Thursday, December 08, 2005

Questioning the National Strategy for Victory in Iraq (Part 1)

Questions about the executive summary of the recently released National Strategy for Victory in Iraq:

Short term: Iraq is making steady progress in fighting terrorists
Medium term: Iraq is in the lead defeating terrorists
Long term: Iraq is peaceful…and a full partner in the global war on

Okay, so when before the war did our executive administration ever tell us that we were going to war in Iraq to aid Iraqis in fighting terrorism? I heard weapons of mass destruction, removing a dictator, and the dissemination of democracy, but I never recall hearing that Iraq needed help fighting terrorism. Actually, I do believe that the terrorist attacks in Iraq, i.e. car bombs, roadside bombings, kidnappings an etc. did not begin until after U.S. military campaigns in Iraq began. Am I reading this correctly? Does this say that our goal in Iraq was to help fight something that didn’t exist until after we went there?


Iraq is the central front in the global war on terror.

Okay, why?

Iraq would become a safe haven from which terrorists could plan attacks
against America, American interests abroad, and our allies.

Oh you mean like Saudi Arabia, which is where just about all the 9/11 attackers came from and planned their mission from? What are we doing there? Oh yeah—nothing.

The fate of the greater Middle East – which will have a profound and lasting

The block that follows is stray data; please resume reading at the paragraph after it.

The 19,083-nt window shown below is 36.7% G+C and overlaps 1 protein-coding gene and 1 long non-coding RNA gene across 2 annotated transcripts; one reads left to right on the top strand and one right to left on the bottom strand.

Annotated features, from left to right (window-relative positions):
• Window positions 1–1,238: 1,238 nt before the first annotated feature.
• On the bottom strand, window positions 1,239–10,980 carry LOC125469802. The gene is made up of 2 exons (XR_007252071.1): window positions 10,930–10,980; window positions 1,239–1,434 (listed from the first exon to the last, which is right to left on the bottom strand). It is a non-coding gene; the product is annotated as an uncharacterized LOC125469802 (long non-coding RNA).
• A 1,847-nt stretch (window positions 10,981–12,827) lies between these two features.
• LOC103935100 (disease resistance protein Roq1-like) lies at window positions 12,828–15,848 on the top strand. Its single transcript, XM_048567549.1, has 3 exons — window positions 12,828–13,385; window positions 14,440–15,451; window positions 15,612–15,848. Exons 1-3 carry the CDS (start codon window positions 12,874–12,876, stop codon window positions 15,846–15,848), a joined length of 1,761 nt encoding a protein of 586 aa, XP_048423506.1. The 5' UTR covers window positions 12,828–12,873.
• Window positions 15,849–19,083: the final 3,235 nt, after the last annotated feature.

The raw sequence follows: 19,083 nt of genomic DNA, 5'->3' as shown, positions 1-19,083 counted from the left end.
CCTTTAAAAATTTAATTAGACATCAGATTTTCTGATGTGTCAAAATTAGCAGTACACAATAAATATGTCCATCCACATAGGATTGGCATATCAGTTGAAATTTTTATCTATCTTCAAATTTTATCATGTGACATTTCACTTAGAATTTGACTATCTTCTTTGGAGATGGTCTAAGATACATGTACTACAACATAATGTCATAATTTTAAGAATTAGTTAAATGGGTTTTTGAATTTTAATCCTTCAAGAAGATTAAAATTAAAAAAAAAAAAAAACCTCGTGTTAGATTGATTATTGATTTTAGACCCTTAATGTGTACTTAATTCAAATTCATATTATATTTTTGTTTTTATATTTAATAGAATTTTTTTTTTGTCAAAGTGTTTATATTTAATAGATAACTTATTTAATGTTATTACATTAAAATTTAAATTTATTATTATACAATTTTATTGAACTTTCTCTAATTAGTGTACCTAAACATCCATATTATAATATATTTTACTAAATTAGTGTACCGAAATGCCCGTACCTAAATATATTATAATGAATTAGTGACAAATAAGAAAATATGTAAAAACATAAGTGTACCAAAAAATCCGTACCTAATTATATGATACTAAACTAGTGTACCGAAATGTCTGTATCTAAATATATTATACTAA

impact on American security – hangs in the balance.

Is it just me, or does that imply an imperialist agenda to you, i.e. lets transform Iraq into a paradigm of Western ideology and then help it spread that ideology to the other countries in the region. After all, doesn’t this boil down to a culture war? Isn’t Bush really saying that the real problem is that our two cultures are helplessly irreconcilable; that as long as their culture exists then ours will be threatened by terrorism, so we are going to go in and wipe out their culture and insert ours?


The resultant tribal and sectarian chaos would have major consequences for
American security and interests in the region.

Again, didn’t our military campaign in Iraq splinter the various sects within their Muslim communities? Hence, doesn’t that inadvertently admit that our military campaign has created a threat to our security, rather than to bolster our security? Seriously, if sectarian chaos has ”major consequences” for American security and our interests than why the hell didn’t we plan the war better so that we could avoid internally fragmenting the country?

more to come…

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